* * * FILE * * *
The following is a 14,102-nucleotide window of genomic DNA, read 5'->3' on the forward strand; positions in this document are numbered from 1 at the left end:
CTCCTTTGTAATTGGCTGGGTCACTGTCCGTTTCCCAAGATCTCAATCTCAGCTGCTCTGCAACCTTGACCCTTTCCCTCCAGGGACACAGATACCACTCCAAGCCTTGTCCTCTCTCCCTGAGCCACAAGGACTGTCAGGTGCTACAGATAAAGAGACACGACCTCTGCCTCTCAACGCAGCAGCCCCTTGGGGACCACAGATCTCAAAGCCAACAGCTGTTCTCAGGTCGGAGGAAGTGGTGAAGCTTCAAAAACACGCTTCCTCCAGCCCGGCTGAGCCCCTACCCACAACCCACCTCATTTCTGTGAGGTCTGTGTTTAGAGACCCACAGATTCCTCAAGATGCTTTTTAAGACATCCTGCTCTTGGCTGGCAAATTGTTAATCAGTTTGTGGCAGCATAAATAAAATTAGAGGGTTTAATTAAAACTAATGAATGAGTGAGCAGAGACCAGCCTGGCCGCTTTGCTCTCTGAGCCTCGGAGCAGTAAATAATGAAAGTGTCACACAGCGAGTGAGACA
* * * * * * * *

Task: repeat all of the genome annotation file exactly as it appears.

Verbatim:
The following is a 14,102-nucleotide window of genomic DNA, read 5'->3' on the forward strand; positions in this document are numbered from 1 at the left end:
CTCCTTTGTAATTGGCTGGGTCACTGTCCGTTTCCCAAGATCTCAATCTCAGCTGCTCTGCAACCTTGACCCTTTCCCTCCAGGGACACAGATACCACTCCAAGCCTTGTCCTCTCTCCCTGAGCCACAAGGACTGTCAGGTGCTACAGATAAAGAGACACGACCTCTGCCTCTCAACGCAGCAGCCCCTTGGGGACCACAGATCTCAAAGCCAACAGCTGTTCTCAGGTCGGAGGAAGTGGTGAAGCTTCAAAAACACGCTTCCTCCAGCCCGGCTGAGCCCCTACCCACAACCCACCTCATTTCTGTGAGGTCTGTGTTTAGAGACCCACAGATTCCTCAAGATGCTTTTTAAGACATCCTGCTCTTGGCTGGCAAATTGTTAATCAGTTTGTGGCAGCATAAATAAAATTAGAGGGTTTAATTAAAACTAATGAATGAGTGAGCAGAGACCAGCCTGGCCGCTTTGCTCTCTGAGCCTCGGAGCAGTAAATAATGAAAGTGTCACACAGCGAGTGAGACA